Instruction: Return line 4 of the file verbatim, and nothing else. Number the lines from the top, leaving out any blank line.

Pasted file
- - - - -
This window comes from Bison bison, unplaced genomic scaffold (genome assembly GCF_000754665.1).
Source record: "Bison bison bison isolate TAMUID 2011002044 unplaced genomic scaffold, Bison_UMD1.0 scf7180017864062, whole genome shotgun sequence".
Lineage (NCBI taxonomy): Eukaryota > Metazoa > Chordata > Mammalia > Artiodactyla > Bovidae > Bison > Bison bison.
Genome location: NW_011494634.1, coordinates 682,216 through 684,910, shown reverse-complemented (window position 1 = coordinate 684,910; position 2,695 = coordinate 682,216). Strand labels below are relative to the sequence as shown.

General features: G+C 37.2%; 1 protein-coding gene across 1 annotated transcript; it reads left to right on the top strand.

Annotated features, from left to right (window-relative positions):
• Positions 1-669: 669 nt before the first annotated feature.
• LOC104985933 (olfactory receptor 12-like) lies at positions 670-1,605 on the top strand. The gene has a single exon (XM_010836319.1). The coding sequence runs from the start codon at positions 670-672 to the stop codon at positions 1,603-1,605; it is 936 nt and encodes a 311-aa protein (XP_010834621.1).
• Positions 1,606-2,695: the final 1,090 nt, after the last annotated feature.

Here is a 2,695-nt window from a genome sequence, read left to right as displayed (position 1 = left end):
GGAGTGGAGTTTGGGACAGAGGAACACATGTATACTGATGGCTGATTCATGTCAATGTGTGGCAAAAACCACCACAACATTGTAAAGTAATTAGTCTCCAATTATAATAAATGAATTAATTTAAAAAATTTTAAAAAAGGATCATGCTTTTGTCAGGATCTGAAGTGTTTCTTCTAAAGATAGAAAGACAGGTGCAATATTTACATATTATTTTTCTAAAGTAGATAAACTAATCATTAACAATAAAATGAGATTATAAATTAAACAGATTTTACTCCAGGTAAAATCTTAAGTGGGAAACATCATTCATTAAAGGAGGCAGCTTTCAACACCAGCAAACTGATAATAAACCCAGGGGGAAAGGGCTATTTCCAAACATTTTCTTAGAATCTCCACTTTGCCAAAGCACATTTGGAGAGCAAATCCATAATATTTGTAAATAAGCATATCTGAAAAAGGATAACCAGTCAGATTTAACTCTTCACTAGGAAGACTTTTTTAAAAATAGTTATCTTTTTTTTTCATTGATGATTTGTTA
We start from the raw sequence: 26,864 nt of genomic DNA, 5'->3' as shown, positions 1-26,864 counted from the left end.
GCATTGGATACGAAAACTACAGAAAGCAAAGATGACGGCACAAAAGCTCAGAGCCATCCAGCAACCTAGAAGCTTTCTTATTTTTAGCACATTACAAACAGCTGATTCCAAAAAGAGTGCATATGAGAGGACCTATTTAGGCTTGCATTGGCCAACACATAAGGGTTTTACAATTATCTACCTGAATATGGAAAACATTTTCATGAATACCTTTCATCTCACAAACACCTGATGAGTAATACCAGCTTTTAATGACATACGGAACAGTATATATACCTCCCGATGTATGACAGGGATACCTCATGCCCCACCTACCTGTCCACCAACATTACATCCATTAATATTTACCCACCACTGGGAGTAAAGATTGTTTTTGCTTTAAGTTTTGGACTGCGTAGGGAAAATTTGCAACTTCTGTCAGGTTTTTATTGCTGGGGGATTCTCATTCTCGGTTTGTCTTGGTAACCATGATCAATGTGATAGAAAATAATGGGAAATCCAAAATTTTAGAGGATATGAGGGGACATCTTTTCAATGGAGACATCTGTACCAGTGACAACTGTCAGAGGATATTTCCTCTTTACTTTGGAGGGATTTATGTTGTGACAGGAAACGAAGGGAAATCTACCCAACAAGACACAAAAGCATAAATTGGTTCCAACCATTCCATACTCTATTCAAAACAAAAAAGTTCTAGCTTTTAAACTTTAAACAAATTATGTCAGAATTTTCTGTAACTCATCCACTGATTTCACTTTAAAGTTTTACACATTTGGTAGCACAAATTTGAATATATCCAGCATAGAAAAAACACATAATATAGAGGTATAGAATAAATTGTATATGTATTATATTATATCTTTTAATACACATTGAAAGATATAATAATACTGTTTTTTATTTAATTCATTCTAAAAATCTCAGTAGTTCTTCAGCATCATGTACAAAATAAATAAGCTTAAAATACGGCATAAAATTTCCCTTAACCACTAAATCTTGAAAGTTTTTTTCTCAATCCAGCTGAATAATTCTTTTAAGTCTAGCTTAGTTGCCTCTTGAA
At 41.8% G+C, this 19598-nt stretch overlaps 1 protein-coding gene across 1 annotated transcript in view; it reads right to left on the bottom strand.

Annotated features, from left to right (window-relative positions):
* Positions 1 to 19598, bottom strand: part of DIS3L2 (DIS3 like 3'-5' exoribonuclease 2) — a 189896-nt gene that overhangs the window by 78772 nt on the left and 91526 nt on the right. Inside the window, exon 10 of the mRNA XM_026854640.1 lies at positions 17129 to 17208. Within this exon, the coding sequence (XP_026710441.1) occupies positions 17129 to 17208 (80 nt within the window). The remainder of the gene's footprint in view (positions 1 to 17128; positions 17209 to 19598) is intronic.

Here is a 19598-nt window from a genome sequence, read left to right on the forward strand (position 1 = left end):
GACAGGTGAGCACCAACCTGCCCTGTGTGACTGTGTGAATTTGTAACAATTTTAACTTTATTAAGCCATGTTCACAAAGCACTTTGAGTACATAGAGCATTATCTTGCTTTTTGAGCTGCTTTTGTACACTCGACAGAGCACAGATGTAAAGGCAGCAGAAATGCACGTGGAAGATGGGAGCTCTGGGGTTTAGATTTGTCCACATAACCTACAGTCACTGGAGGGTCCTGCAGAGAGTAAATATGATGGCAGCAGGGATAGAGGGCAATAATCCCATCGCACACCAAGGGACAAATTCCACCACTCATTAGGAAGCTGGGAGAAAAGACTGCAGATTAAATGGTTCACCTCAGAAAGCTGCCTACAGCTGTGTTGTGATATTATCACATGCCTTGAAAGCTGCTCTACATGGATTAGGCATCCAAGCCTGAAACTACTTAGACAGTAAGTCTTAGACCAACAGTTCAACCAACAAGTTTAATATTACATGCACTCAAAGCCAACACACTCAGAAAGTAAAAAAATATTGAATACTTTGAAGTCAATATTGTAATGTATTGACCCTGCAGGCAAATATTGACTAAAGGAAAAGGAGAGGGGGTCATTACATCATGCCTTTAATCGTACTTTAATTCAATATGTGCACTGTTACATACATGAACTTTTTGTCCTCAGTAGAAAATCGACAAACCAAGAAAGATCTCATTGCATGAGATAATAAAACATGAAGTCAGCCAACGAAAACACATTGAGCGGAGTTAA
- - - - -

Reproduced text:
Genome location: NW_011494634.1, coordinates 682,216 through 684,910, shown reverse-complemented (window position 1 = coordinate 684,910; position 2,695 = coordinate 682,216). Strand labels below are relative to the sequence as shown.